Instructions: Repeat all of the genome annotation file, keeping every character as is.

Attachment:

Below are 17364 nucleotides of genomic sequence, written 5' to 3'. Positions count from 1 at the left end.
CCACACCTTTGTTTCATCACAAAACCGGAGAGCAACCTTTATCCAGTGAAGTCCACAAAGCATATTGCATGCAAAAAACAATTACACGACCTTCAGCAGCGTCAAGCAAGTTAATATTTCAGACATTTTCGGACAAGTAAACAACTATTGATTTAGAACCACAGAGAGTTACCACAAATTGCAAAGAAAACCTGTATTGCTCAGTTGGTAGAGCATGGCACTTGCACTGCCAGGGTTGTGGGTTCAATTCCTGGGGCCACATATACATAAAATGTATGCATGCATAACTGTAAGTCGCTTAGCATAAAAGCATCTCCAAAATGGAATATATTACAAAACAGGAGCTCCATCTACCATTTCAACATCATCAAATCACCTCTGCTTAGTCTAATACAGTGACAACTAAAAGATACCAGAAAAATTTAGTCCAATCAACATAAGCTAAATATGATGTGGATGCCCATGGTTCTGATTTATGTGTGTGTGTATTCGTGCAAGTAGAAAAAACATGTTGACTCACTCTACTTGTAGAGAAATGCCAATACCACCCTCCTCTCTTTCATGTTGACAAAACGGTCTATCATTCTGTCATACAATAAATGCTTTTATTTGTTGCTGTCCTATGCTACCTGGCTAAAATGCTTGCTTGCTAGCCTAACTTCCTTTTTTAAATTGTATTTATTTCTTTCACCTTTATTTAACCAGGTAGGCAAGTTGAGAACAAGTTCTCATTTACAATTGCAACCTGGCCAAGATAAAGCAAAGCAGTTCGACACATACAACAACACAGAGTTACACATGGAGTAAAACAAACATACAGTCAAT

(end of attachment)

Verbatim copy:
Below are 17364 nucleotides of genomic sequence, written 5' to 3'. Positions count from 1 at the left end.
CCACACCTTTGTTTCATCACAAAACCGGAGAGCAACCTTTATCCAGTGAAGTCCACAAAGCATATTGCATGCAAAAAACAATTACACGACCTTCAGCAGCGTCAAGCAAGTTAATATTTCAGACATTTTCGGACAAGTAAACAACTATTGATTTAGAACCACAGAGAGTTACCACAAATTGCAAAGAAAACCTGTATTGCTCAGTTGGTAGAGCATGGCACTTGCACTGCCAGGGTTGTGGGTTCAATTCCTGGGGCCACATATACATAAAATGTATGCATGCATAACTGTAAGTCGCTTAGCATAAAAGCATCTCCAAAATGGAATATATTACAAAACAGGAGCTCCATCTACCATTTCAACATCATCAAATCACCTCTGCTTAGTCTAATACAGTGACAACTAAAAGATACCAGAAAAATTTAGTCCAATCAACATAAGCTAAATATGATGTGGATGCCCATGGTTCTGATTTATGTGTGTGTGTATTCGTGCAAGTAGAAAAAACATGTTGACTCACTCTACTTGTAGAGAAATGCCAATACCACCCTCCTCTCTTTCATGTTGACAAAACGGTCTATCATTCTGTCATACAATAAATGCTTTTATTTGTTGCTGTCCTATGCTACCTGGCTAAAATGCTTGCTTGCTAGCCTAACTTCCTTTTTTAAATTGTATTTATTTCTTTCACCTTTATTTAACCAGGTAGGCAAGTTGAGAACAAGTTCTCATTTACAATTGCAACCTGGCCAAGATAAAGCAAAGCAGTTCGACACATACAACAACACAGAGTTACACATGGAGTAAAACAAACATACAGTCAAT